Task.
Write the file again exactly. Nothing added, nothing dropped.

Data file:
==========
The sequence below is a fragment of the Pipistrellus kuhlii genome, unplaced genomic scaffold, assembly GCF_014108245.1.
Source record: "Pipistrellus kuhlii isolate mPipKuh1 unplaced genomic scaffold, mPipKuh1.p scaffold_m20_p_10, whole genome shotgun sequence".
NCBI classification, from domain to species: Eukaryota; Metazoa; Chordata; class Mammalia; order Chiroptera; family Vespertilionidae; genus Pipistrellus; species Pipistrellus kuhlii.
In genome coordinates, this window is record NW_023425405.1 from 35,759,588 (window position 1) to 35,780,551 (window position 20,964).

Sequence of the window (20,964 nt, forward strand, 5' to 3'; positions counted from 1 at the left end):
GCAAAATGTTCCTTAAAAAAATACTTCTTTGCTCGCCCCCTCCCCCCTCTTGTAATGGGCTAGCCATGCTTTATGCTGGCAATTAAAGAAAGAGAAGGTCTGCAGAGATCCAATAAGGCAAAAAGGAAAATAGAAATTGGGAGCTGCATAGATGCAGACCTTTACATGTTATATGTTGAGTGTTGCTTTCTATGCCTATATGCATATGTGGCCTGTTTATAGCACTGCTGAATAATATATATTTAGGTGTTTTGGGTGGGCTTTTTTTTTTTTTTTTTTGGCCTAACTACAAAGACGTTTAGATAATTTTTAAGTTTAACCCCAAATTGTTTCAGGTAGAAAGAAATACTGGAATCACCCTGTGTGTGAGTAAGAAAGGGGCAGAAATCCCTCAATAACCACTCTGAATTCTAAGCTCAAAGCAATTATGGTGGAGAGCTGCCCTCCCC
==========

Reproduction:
The sequence below is a fragment of the Pipistrellus kuhlii genome, unplaced genomic scaffold, assembly GCF_014108245.1.
Source record: "Pipistrellus kuhlii isolate mPipKuh1 unplaced genomic scaffold, mPipKuh1.p scaffold_m20_p_10, whole genome shotgun sequence".
NCBI classification, from domain to species: Eukaryota; Metazoa; Chordata; class Mammalia; order Chiroptera; family Vespertilionidae; genus Pipistrellus; species Pipistrellus kuhlii.
In genome coordinates, this window is record NW_023425405.1 from 35,759,588 (window position 1) to 35,780,551 (window position 20,964).

Sequence of the window (20,964 nt, forward strand, 5' to 3'; positions counted from 1 at the left end):
GCAAAATGTTCCTTAAAAAAATACTTCTTTGCTCGCCCCCTCCCCCCTCTTGTAATGGGCTAGCCATGCTTTATGCTGGCAATTAAAGAAAGAGAAGGTCTGCAGAGATCCAATAAGGCAAAAAGGAAAATAGAAATTGGGAGCTGCATAGATGCAGACCTTTACATGTTATATGTTGAGTGTTGCTTTCTATGCCTATATGCATATGTGGCCTGTTTATAGCACTGCTGAATAATATATATTTAGGTGTTTTGGGTGGGCTTTTTTTTTTTTTTTTTTGGCCTAACTACAAAGACGTTTAGATAATTTTTAAGTTTAACCCCAAATTGTTTCAGGTAGAAAGAAATACTGGAATCACCCTGTGTGTGAGTAAGAAAGGGGCAGAAATCCCTCAATAACCACTCTGAATTCTAAGCTCAAAGCAATTATGGTGGAGAGCTGCCCTCCCC